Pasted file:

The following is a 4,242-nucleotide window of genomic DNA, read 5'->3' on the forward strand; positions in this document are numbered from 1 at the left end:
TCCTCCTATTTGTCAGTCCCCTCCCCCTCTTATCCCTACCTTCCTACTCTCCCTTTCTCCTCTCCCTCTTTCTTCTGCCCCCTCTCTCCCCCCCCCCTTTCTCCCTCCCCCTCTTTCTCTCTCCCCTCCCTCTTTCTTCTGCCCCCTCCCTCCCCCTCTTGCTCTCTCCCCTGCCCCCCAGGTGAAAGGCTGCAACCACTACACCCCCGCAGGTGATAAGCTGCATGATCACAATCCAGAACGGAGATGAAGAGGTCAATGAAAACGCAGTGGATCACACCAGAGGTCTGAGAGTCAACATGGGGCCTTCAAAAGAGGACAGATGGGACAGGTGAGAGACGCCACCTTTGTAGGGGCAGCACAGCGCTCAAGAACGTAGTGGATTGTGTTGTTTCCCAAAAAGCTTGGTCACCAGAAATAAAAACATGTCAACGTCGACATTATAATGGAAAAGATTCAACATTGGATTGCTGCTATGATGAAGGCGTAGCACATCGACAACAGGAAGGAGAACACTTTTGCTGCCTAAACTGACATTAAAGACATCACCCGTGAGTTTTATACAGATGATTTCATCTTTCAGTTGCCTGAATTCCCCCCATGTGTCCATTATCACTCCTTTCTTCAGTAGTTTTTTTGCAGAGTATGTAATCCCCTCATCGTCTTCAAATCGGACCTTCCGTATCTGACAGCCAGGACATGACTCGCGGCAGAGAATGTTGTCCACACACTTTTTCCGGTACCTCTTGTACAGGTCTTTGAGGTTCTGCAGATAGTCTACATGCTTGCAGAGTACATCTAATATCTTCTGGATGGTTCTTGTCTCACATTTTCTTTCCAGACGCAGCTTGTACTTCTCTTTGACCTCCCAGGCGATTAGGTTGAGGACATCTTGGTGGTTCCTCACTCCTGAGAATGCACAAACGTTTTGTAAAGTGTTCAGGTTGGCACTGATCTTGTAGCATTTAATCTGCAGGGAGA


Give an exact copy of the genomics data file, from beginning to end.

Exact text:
The following is a 4,242-nucleotide window of genomic DNA, read 5'->3' on the forward strand; positions in this document are numbered from 1 at the left end:
TCCTCCTATTTGTCAGTCCCCTCCCCCTCTTATCCCTACCTTCCTACTCTCCCTTTCTCCTCTCCCTCTTTCTTCTGCCCCCTCTCTCCCCCCCCCCTTTCTCCCTCCCCCTCTTTCTCTCTCCCCTCCCTCTTTCTTCTGCCCCCTCCCTCCCCCTCTTGCTCTCTCCCCTGCCCCCCAGGTGAAAGGCTGCAACCACTACACCCCCGCAGGTGATAAGCTGCATGATCACAATCCAGAACGGAGATGAAGAGGTCAATGAAAACGCAGTGGATCACACCAGAGGTCTGAGAGTCAACATGGGGCCTTCAAAAGAGGACAGATGGGACAGGTGAGAGACGCCACCTTTGTAGGGGCAGCACAGCGCTCAAGAACGTAGTGGATTGTGTTGTTTCCCAAAAAGCTTGGTCACCAGAAATAAAAACATGTCAACGTCGACATTATAATGGAAAAGATTCAACATTGGATTGCTGCTATGATGAAGGCGTAGCACATCGACAACAGGAAGGAGAACACTTTTGCTGCCTAAACTGACATTAAAGACATCACCCGTGAGTTTTATACAGATGATTTCATCTTTCAGTTGCCTGAATTCCCCCCATGTGTCCATTATCACTCCTTTCTTCAGTAGTTTTTTTGCAGAGTATGTAATCCCCTCATCGTCTTCAAATCGGACCTTCCGTATCTGACAGCCAGGACATGACTCGCGGCAGAGAATGTTGTCCACACACTTTTTCCGGTACCTCTTGTACAGGTCTTTGAGGTTCTGCAGATAGTCTACATGCTTGCAGAGTACATCTAATATCTTCTGGATGGTTCTTGTCTCACATTTTCTTTCCAGACGCAGCTTGTACTTCTCTTTGACCTCCCAGGCGATTAGGTTGAGGACATCTTGGTGGTTCCTCACTCCTGAGAATGCACAAACGTTTTGTAAAGTGTTCAGGTTGGCACTGATCTTGTAGCATTTAATCTGCAGGGAGA